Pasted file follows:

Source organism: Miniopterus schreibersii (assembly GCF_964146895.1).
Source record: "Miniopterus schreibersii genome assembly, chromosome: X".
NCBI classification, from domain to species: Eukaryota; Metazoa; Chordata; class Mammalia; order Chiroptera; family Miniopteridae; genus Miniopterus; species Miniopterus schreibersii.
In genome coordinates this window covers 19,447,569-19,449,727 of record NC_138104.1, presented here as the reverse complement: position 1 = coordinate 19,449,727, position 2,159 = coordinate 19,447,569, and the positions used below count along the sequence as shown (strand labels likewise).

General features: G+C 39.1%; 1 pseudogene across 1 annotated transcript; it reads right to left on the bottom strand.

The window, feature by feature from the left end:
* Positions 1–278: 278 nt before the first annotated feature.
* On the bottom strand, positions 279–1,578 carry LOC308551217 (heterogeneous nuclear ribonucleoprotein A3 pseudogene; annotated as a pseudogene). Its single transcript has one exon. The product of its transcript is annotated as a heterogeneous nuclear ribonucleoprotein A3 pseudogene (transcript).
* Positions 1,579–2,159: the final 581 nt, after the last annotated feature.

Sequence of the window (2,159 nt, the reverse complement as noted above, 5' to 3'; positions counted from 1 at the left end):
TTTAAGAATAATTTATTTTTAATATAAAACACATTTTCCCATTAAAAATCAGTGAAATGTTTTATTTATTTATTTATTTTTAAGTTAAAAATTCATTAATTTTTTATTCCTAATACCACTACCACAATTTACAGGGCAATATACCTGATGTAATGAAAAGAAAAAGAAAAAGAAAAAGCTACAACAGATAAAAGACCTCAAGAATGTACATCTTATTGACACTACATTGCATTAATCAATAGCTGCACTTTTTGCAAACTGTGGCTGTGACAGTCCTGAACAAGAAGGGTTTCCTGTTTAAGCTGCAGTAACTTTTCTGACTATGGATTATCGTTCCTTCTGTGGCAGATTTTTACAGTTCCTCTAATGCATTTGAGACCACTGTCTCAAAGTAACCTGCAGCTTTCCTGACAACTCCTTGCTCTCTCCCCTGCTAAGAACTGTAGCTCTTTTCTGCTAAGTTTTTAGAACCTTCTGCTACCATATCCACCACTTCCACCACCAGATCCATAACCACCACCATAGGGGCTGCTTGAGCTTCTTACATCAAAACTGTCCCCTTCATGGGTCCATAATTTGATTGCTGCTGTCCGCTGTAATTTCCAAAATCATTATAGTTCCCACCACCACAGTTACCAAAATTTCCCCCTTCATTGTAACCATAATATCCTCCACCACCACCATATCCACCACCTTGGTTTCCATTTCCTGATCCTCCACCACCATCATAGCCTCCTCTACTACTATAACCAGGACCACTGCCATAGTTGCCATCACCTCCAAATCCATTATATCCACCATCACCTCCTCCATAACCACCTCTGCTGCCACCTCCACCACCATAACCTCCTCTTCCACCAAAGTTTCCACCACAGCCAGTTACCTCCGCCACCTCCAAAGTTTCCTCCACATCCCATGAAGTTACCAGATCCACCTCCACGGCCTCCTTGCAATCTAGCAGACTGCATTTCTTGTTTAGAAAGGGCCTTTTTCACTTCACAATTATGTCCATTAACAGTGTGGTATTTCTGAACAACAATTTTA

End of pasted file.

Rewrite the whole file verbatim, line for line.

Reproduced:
Source organism: Miniopterus schreibersii (assembly GCF_964146895.1).
Source record: "Miniopterus schreibersii genome assembly, chromosome: X".
NCBI classification, from domain to species: Eukaryota; Metazoa; Chordata; class Mammalia; order Chiroptera; family Miniopteridae; genus Miniopterus; species Miniopterus schreibersii.
In genome coordinates this window covers 19,447,569-19,449,727 of record NC_138104.1, presented here as the reverse complement: position 1 = coordinate 19,449,727, position 2,159 = coordinate 19,447,569, and the positions used below count along the sequence as shown (strand labels likewise).

General features: G+C 39.1%; 1 pseudogene across 1 annotated transcript; it reads right to left on the bottom strand.

The window, feature by feature from the left end:
* Positions 1–278: 278 nt before the first annotated feature.
* On the bottom strand, positions 279–1,578 carry LOC308551217 (heterogeneous nuclear ribonucleoprotein A3 pseudogene; annotated as a pseudogene). Its single transcript has one exon. The product of its transcript is annotated as a heterogeneous nuclear ribonucleoprotein A3 pseudogene (transcript).
* Positions 1,579–2,159: the final 581 nt, after the last annotated feature.

Sequence of the window (2,159 nt, the reverse complement as noted above, 5' to 3'; positions counted from 1 at the left end):
TTTAAGAATAATTTATTTTTAATATAAAACACATTTTCCCATTAAAAATCAGTGAAATGTTTTATTTATTTATTTATTTTTAAGTTAAAAATTCATTAATTTTTTATTCCTAATACCACTACCACAATTTACAGGGCAATATACCTGATGTAATGAAAAGAAAAAGAAAAAGAAAAAGCTACAACAGATAAAAGACCTCAAGAATGTACATCTTATTGACACTACATTGCATTAATCAATAGCTGCACTTTTTGCAAACTGTGGCTGTGACAGTCCTGAACAAGAAGGGTTTCCTGTTTAAGCTGCAGTAACTTTTCTGACTATGGATTATCGTTCCTTCTGTGGCAGATTTTTACAGTTCCTCTAATGCATTTGAGACCACTGTCTCAAAGTAACCTGCAGCTTTCCTGACAACTCCTTGCTCTCTCCCCTGCTAAGAACTGTAGCTCTTTTCTGCTAAGTTTTTAGAACCTTCTGCTACCATATCCACCACTTCCACCACCAGATCCATAACCACCACCATAGGGGCTGCTTGAGCTTCTTACATCAAAACTGTCCCCTTCATGGGTCCATAATTTGATTGCTGCTGTCCGCTGTAATTTCCAAAATCATTATAGTTCCCACCACCACAGTTACCAAAATTTCCCCCTTCATTGTAACCATAATATCCTCCACCACCACCATATCCACCACCTTGGTTTCCATTTCCTGATCCTCCACCACCATCATAGCCTCCTCTACTACTATAACCAGGACCACTGCCATAGTTGCCATCACCTCCAAATCCATTATATCCACCATCACCTCCTCCATAACCACCTCTGCTGCCACCTCCACCACCATAACCTCCTCTTCCACCAAAGTTTCCACCACAGCCAGTTACCTCCGCCACCTCCAAAGTTTCCTCCACATCCCATGAAGTTACCAGATCCACCTCCACGGCCTCCTTGCAATCTAGCAGACTGCATTTCTTGTTTAGAAAGGGCCTTTTTCACTTCACAATTATGTCCATTAACAGTGTGGTATTTCTGAACAACAATTTTA